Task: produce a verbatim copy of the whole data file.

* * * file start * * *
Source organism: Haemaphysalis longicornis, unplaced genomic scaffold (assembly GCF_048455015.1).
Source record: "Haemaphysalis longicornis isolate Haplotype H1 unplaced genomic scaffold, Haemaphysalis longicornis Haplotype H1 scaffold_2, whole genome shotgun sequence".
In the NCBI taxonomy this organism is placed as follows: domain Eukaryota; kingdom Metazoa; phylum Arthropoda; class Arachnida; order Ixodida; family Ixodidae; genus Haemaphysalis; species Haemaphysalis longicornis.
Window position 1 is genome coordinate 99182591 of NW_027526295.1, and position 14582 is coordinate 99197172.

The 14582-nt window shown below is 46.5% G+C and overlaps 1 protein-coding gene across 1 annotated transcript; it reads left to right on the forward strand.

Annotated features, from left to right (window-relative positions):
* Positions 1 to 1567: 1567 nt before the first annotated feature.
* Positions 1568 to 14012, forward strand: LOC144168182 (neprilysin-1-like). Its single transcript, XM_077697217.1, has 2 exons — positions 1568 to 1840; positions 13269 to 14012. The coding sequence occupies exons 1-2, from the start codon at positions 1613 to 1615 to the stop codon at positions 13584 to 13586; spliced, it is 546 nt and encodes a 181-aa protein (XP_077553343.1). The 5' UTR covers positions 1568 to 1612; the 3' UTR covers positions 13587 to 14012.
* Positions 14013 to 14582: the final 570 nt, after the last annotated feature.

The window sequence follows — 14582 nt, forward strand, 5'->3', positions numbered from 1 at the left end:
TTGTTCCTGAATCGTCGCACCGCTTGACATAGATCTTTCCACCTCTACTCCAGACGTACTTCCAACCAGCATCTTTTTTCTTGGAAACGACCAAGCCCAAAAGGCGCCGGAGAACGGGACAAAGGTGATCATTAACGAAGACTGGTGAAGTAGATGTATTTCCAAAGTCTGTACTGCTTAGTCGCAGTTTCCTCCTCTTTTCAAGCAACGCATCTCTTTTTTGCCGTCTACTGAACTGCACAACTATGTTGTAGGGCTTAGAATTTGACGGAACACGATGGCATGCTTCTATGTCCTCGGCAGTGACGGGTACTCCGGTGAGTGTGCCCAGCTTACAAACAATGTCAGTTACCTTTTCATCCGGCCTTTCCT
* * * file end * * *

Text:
Source organism: Haemaphysalis longicornis, unplaced genomic scaffold (assembly GCF_048455015.1).
Source record: "Haemaphysalis longicornis isolate Haplotype H1 unplaced genomic scaffold, Haemaphysalis longicornis Haplotype H1 scaffold_2, whole genome shotgun sequence".
In the NCBI taxonomy this organism is placed as follows: domain Eukaryota; kingdom Metazoa; phylum Arthropoda; class Arachnida; order Ixodida; family Ixodidae; genus Haemaphysalis; species Haemaphysalis longicornis.
Window position 1 is genome coordinate 99182591 of NW_027526295.1, and position 14582 is coordinate 99197172.

The 14582-nt window shown below is 46.5% G+C and overlaps 1 protein-coding gene across 1 annotated transcript; it reads left to right on the forward strand.

Annotated features, from left to right (window-relative positions):
* Positions 1 to 1567: 1567 nt before the first annotated feature.
* Positions 1568 to 14012, forward strand: LOC144168182 (neprilysin-1-like). Its single transcript, XM_077697217.1, has 2 exons — positions 1568 to 1840; positions 13269 to 14012. The coding sequence occupies exons 1-2, from the start codon at positions 1613 to 1615 to the stop codon at positions 13584 to 13586; spliced, it is 546 nt and encodes a 181-aa protein (XP_077553343.1). The 5' UTR covers positions 1568 to 1612; the 3' UTR covers positions 13587 to 14012.
* Positions 14013 to 14582: the final 570 nt, after the last annotated feature.

The window sequence follows — 14582 nt, forward strand, 5'->3', positions numbered from 1 at the left end:
TTGTTCCTGAATCGTCGCACCGCTTGACATAGATCTTTCCACCTCTACTCCAGACGTACTTCCAACCAGCATCTTTTTTCTTGGAAACGACCAAGCCCAAAAGGCGCCGGAGAACGGGACAAAGGTGATCATTAACGAAGACTGGTGAAGTAGATGTATTTCCAAAGTCTGTACTGCTTAGTCGCAGTTTCCTCCTCTTTTCAAGCAACGCATCTCTTTTTTGCCGTCTACTGAACTGCACAACTATGTTGTAGGGCTTAGAATTTGACGGAACACGATGGCATGCTTCTATGTCCTCGGCAGTGACGGGTACTCCGGTGAGTGTGCCCAGCTTACAAACAATGTCAGTTACCTTTTCATCCGGCCTTTCCT